Mark Kelly and his twin brother Scott were both NASA astronauts. Scott is scheduled to embark on a year-long mission to the International Space Station later this month.

Mark retired from NASA to spend more time with his wife, Arizona congresswoman Gabrielle Giffords who was shot at a public appearance in 2011.

A rarely seen virus is sending children to the hospital with severe respiratory infections, and the federal Centers for Disease Control and Prevention is warning doctors and parents to be on the alert.

"Hospitalizations are higher than would be expected at this time of year," Dr. Anne Schuchat, head of infectious diseases for the CDC, said Monday at a press briefing on enterovirus 68. "The situation is evolving quickly."

Theodor Geisel — better known as Dr. Seuss — has been charming generations of children and adults since the 1950s. And though Seuss died in 1991, a new collection of his lesser-known work, called Horton and the Kwuggerbug and More Lost Stories, comes out Tuesday.

"The four stories in this book came from columns that appeared in Redbook magazine in the 1950s," explains Cathy Goldsmith, an associate publishing director at Random House. "Dr. Seuss actually wrote a piece once a month for Redbook."

Move Over Barbie, Here Comes Madame Curie

Sep 3, 2014

Two young women who studied engineering at the University of Illinois want to inspire girls to become scientists by offering dolls based on real people, like Nobel Prize-winning chemist and physicist Marie Curie.

Janna Eaves and Supriya Hobbs founded the Miss Possible company to offer an alternative to Barbie or American Girl dolls.

Regional Food Bank of Oklahoma
Regional Food Bank of Oklahoma / Facebook

Food pantries and shelters across the state are scrambling to meet demand for food and other supplies by the homeless, kids left in the lurch because they don't have access to free and discounted meals offered when schools are in session and other residents who are down on their luck.

Social service workers say supplies like meat and dairy are particularly in demand during the summer months — a period when donations to agencies tend to dip.

The Iron Gate soup kitchen and food pantry in downtown Tulsa, for example, fed a record 600-plus people Wednesday.

KatsrCool / Flickr Creative Commons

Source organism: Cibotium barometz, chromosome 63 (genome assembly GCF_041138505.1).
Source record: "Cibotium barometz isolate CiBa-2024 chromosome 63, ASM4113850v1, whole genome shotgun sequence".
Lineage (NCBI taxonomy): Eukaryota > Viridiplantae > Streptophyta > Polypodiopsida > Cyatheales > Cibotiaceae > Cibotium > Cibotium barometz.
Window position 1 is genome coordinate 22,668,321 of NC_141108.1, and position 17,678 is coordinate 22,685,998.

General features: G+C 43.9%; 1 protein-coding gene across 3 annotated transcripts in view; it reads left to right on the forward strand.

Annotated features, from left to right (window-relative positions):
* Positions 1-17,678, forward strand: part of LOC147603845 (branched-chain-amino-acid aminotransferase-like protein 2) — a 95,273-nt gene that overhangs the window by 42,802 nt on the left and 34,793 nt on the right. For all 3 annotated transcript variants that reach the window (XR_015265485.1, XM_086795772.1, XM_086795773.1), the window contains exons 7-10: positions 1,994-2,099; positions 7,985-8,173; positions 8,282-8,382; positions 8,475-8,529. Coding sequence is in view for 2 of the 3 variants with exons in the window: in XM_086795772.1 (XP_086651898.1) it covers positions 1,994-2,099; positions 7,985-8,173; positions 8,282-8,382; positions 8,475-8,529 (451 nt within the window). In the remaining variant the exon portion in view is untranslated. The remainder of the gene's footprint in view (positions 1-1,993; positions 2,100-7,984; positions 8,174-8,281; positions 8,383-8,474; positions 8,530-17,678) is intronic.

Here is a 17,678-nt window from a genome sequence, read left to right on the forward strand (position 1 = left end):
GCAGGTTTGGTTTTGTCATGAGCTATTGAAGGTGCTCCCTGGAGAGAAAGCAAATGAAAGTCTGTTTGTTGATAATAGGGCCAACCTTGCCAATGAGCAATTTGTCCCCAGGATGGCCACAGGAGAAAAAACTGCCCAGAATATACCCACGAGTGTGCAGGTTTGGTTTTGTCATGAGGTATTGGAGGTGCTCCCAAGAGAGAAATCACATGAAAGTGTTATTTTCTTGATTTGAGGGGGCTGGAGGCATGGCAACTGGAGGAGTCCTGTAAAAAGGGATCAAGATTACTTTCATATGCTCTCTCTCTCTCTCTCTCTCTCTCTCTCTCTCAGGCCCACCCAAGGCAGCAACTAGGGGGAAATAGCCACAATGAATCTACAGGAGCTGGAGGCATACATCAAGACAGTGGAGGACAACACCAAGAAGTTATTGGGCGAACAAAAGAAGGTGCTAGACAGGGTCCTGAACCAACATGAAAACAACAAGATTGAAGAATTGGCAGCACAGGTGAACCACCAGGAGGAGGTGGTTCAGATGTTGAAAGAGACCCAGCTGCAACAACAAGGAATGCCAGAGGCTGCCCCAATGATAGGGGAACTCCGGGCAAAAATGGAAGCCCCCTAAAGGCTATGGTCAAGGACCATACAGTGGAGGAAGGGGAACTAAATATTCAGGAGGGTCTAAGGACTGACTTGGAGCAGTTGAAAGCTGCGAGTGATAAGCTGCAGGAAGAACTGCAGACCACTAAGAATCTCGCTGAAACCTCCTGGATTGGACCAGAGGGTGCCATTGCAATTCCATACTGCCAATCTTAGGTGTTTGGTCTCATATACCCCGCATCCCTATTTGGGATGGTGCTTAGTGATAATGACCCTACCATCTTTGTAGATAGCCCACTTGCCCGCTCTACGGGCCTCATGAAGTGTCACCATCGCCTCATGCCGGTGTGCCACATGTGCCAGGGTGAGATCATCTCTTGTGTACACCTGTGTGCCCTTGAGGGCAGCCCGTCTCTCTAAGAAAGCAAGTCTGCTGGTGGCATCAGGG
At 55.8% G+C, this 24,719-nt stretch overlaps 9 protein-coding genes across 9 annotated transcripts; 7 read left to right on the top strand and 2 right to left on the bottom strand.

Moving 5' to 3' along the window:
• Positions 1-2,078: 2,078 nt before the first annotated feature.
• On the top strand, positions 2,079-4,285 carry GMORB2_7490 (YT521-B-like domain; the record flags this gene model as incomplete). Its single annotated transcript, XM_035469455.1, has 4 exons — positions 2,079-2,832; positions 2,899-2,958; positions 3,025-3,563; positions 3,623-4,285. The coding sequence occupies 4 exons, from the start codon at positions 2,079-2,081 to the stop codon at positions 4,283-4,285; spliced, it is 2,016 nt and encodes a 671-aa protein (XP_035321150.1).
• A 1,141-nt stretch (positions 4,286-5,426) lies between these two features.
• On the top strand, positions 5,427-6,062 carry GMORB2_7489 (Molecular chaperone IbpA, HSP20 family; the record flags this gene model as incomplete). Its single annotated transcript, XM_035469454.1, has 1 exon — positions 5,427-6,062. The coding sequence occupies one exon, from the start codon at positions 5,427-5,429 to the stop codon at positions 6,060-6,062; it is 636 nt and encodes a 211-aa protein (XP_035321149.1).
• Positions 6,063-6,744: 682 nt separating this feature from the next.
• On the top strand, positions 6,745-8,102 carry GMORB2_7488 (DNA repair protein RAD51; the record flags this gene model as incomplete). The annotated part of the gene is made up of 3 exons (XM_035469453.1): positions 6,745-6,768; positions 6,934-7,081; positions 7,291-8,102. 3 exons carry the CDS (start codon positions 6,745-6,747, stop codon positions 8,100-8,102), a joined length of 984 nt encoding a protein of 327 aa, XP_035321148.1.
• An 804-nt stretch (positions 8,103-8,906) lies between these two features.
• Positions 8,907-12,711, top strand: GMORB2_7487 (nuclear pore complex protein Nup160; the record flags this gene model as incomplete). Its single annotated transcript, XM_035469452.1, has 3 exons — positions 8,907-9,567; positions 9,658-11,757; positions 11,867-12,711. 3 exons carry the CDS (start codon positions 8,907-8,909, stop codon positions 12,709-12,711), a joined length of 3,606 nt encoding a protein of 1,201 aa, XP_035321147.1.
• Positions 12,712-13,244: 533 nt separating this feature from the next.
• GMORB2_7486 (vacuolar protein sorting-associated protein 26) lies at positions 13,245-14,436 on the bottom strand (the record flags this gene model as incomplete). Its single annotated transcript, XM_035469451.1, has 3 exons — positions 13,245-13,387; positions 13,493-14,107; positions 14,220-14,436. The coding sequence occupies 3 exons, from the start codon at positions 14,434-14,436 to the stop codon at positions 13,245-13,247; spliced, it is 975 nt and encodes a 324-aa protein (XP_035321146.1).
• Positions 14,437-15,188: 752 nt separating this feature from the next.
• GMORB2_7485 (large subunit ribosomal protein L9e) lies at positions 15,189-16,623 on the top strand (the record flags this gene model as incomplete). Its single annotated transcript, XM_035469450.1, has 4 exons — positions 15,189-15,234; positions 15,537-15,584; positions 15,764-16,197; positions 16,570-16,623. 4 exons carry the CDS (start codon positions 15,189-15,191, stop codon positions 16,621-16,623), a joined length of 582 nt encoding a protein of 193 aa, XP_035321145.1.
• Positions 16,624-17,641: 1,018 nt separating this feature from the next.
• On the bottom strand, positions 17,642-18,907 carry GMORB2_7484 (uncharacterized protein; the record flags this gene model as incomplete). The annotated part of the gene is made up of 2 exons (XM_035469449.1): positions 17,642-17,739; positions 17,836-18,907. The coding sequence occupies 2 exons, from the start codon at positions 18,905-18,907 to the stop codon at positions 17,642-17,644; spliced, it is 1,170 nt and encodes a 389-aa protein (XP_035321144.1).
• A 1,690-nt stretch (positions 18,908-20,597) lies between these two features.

Behold maidens and dragon slayers, Norman’s 38th Annual Medieval Fair takes place Friday, April 4 through Sunday, April 6.

Seven stages feature non-stop music and theater performances. Food vendors provide a feast of smoked turkey legs or home made root beer as fairgoers watch jousts and jugglers until the day grows olde. In addition to the royal entertainment, more than 200 arts and crafts booths sell handmade medieval collectibles like costumes, stained glass and hand-made jewelry.

What began as a small, one-day project by the University of Oklahoma’s English Department now takes place at one of Norman’s biggest public venues, Reaves Park on Jenkins Avenue.

As the scheduled launch of the state health insurance marketplaces on Oct. 1 approaches, many parents have questions about covering their children. Here are a few we got recently.

I am a divorced dad who has responsibility for maintaining my 15-year-old daughter's health insurance. It was easy when I was working and had a corporate health plan. Now that I am retired and covered by Medicare, I am looking for alternatives when the new exchanges open. Can I buy health insurance for just my underage daughter on these new exchanges?

About five years ago, emergency room doctor Julie Brown met an 8-year-old girl who complained about a weeklong stomach ache. The girl was tight-lipped about what might be causing the pain, and she ended up visiting the Seattle Children's Hospital, where Brown works, twice. And then a third time.

New IVF Technique Raises Ethical Questions

Aug 8, 2013

A Philadelphia baby, born in May, is the first child in the world conceived using a new in vitro fertilization (IVF) technique, which screens embryos for chromosomal disorders and abnormalities before implantation.

People who use this technique will avoid implanting chromosomally abnormal embryos that would result in either not becoming pregnant, or in miscarriage.

A fresh analysis from the Centers for Disease Control and Prevention suggests the tide may be turning on the childhood obesity front.

After decades of steady increases, 19 states and U.S. territories saw small decreases in their rates of obesity among low-income preschoolers. And another 20 states held steady at current rates.

A CDC map shows several Southern states — including Florida, Georgia and Mississippi — that are part of the downward trend.